Growth hormone (GH) is a pituitary hormone that stimulates the Thymus gland improving the immune system. The Thymus gland is the master programmer of the T-cells educating them to kill specific enemies. GH causes the body to go into a positive nitrogen balance, building muscle tissue, promoting healing and increasing tendon, ligament and bone strength. GH increases fat burning for energy thus sparing protein and glucose. One of the leading factors in immune system decline is the reduced rate of GH as we age. The Thymus gland is affected by this GH reduction and thus T cells decline in number. An alert T cell system is necessary for the prevention of cancer and plaque formation in the arteries.Growth hormone is released during the first few hours of sleep, during fasting, in higher temperatures such as a sauna, during physical trauma and intense exercise. GH stimulates protein production and causes fat cells to release fatty acids and the liver to increase the rate of fat burning. By increasing the oxidation of fatty acids and reducing the size of fat cells GH can reduce body fat without lowering caloric intake. GH slowly decreases after the teen years resulting in increased body fat and decreased muscle mass and lowered immune response as we age. Since teenagers have a high production of GH they can remain thin while eating all they want.
Insulin resistance and hyperinsulinemia are often associated with obesity, and obesity impairs growth hormone (GH) secretion. Lipoprotein lipase (LPL) is the enzyme that primarily controls the accumulation of fat in adipose tissue. Insulin is the hormone with the greatest ability to stimulate this enzyme, while epinephrine, testosterone and estrogen down regulate LPL. GH promotes lipolysis or the mobilization of fatty acids so that they can potentially be used as fuel and GH also appears to directly stimulate the oxidation of fats, perhaps by upregulating key mitochondrial enzymes involved in fat oxidation.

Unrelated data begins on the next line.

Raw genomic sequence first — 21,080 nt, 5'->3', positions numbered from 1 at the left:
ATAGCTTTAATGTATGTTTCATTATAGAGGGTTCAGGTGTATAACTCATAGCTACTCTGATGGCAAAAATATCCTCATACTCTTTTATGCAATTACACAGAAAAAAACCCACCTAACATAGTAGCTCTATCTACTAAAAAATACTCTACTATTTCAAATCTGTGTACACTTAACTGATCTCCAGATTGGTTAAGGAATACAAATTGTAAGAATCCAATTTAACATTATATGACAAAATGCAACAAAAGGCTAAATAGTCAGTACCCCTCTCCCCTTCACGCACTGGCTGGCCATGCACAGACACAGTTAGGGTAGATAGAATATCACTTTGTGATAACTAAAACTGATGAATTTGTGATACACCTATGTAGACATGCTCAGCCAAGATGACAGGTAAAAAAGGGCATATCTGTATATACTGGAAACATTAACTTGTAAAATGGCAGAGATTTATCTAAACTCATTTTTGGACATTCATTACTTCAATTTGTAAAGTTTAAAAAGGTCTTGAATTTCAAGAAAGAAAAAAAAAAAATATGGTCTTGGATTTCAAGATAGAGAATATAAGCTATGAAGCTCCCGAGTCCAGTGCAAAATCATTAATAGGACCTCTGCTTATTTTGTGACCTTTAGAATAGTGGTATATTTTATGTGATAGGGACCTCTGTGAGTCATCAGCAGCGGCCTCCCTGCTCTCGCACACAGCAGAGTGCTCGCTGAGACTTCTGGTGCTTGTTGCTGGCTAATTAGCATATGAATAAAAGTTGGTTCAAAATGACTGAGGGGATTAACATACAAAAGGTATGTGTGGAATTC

GH actually increases lipid oxidation at the expense of glucose oxidation by activating the glucose-fatty acid cycle where the preferential use of fat as a fuel inhibits the use of glucose as fuel. In this way growth hormone slows skeletal muscle breakdown during fasting in an attempt to preserve skeletal muscle at the expense of increased fat oxidation for fuel. So during periods of caloric restriction, GH is responsible for less reliance on glucose and protein for energy, with fat being preferentially oxidized. This is how GH supplementation can induce insulin resistance: GH reduces the uptake of free fatty acids by fat cells, when more fatty acids are used as fuel, cells take up less glucose for use as fuel, leading to glucose intolerance.
Questions: If GH increases fat burning and can lead to insulin resistance and to high blood sugar, how does higher blood sugar tie into glutamate production and receptor/axion damage to nerves? How does high blood sugar relate to energy generation in the mitochondrias and the percentage of generation of energy from sugar or fat? What do these different modes of energy generation have to do with the metamorphic state?
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